I don’t know him. At least, not as well as I can be.
He’s quiet, reserved – but never calm. In fact, he’s scornful to his delegates. He turns boiling angry easily, especially if you don’t do what he asks you to do ASAP.
He releases his anger through a religious routine of weekly morning golf sessions. Golf is all he could think of. No matter what he must get the ball into every hole he aims.
The man is always impatient and works overtime everyday. Always trying to solve his own problems by himself; never asks for help. He has proven he could do it all alone, well, not exactly alone. He started his own company with his brother from nil. They are part of an extra-large family of fourteen, excluding their parents. They didn’t finish high school, but earned billions within less than a decade, thanks to their fierce commitment and an unstoppable spirit to achieve financial independence.
Almost a decade later, his brother set out to venture something else. His brother asked, “Do you want to join me?”
“No,” he murmured, stuck on his current project, perhaps a glitch on the company cash-flow.
Very well then, they parted ways, though still sharing a certain percentage of earnings with each other – because a family is still a family.
In the blink of an eye he grows out white hair. No, he’s now bald with little chunks of white hair, and wears glasses. He’s still making money that can feed more than a household. In fact he’s just bought a new car, a modified sports car, something I would never imagine a man his age would drive.
He’s still mad all the time. He’s still running the company he started from nil. He’s still obsessed with golf. He’s brought home dozens of gold medals for his perfect strikes and made his dresser looked presentable. He’s still quiet, leaving only the much-adorned dresser speaks for itself.
He has never been mad at me. He’s never scolded me in any way. He always forgives, always trusts, always hopes, always perseveres – he never fails to smile at me, even if it’s a little one. I imagine a very bad weather in his mind, but a degree of warmth exudes whenever he’s around me. He’s quiet, of course, but whenever I ask a question or a Barbie doll, he would always answer with a “yes.”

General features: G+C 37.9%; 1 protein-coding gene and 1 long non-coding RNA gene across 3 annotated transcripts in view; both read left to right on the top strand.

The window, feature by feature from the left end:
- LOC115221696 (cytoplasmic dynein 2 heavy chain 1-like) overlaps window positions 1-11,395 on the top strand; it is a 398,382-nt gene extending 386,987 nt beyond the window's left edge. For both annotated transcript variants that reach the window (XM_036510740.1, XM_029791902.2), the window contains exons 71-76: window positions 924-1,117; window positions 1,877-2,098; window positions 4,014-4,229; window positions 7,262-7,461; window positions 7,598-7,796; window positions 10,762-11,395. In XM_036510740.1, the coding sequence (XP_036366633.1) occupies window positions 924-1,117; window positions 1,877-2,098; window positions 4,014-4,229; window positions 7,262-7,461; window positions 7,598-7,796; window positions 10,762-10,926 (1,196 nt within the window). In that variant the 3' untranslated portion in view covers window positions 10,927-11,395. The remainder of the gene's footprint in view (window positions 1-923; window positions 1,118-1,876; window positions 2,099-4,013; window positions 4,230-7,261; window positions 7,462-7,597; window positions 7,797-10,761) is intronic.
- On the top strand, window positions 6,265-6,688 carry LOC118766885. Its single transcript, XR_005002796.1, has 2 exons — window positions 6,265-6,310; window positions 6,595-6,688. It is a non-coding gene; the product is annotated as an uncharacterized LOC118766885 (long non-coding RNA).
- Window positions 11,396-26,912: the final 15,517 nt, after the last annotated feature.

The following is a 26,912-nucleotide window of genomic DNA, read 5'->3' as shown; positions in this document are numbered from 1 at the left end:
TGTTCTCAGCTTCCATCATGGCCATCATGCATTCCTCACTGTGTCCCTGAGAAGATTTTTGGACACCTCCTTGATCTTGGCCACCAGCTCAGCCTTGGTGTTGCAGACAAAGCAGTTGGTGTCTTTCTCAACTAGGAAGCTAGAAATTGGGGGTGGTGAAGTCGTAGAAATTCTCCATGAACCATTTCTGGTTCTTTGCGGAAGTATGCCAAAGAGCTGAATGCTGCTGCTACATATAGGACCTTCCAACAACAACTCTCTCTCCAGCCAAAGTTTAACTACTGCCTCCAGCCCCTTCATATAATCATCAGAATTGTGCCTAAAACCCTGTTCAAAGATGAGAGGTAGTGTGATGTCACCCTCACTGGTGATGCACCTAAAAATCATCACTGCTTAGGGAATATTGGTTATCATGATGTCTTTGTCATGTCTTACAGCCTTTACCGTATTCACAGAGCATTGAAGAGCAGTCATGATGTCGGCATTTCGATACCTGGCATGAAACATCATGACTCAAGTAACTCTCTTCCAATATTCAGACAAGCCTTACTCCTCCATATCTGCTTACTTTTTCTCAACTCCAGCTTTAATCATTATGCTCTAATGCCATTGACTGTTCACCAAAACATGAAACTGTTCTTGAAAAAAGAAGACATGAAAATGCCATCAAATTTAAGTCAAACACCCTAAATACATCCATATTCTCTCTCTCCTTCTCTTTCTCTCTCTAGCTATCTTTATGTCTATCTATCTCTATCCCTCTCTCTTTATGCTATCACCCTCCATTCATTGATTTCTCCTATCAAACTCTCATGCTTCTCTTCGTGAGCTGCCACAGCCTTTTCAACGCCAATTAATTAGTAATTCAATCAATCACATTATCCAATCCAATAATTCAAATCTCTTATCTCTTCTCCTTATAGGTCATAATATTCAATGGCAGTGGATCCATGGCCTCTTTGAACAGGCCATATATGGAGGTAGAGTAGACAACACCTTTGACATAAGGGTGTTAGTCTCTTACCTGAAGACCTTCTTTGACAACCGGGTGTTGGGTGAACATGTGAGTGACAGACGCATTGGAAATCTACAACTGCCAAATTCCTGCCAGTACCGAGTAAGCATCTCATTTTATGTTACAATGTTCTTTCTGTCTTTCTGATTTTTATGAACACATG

At times it’s a “no”, especially when I’m being impulsive. Then I would get angry and demand immediate gratification “I want a car ASAP!” But a No is a No.
So I kept quiet. I started to review my initial question: “Do I really want this? Am I really asking for that? Why did I ask? What do I want now?”
I became restless. I thought of many things to put on my wish list, but I wait before I ask. After a certain amount of time thinking, I always cross out that item on the list. And the next item. And the next.
I learn to go slow and be patient with the art of running long. Every week, at least once, I run. No matter how far it is, I must know where I’m heading, what I want. I know my teacher will never show me how to get it, because I have to go it alone, but he’s still in charge of disciplining me.
Whenever I’m on the run, I am all by myself. I feel stronger with each stride. I don’t think I need assistance other than that from barrels of drinking water.
The more I see the horizon, the larger it looks. Materialistic wishes are small and short-lived; what I want is something that lasts, something big to make my teacher proud.
I consulted him, and he gave me a sad smile. “I just don’t want you to be like me – just do what you love. You don’t have to worry about money.”
Thanks to my teacher, I learned a lifetime of lessons on how to develop the unstoppable spirit it requires to achieve the things that last. I glanced at my tattered Barbie dolls. Them flashy clothes and smiling faces looked fake. I spotted a tiny scratch on his sports car. Then I turned to study the wealth of gold medals on the dresser.
The man is a mysterious figure to most. Even I will never fully understand him as a person.
However, the man is my father, and I truly appreciate his love.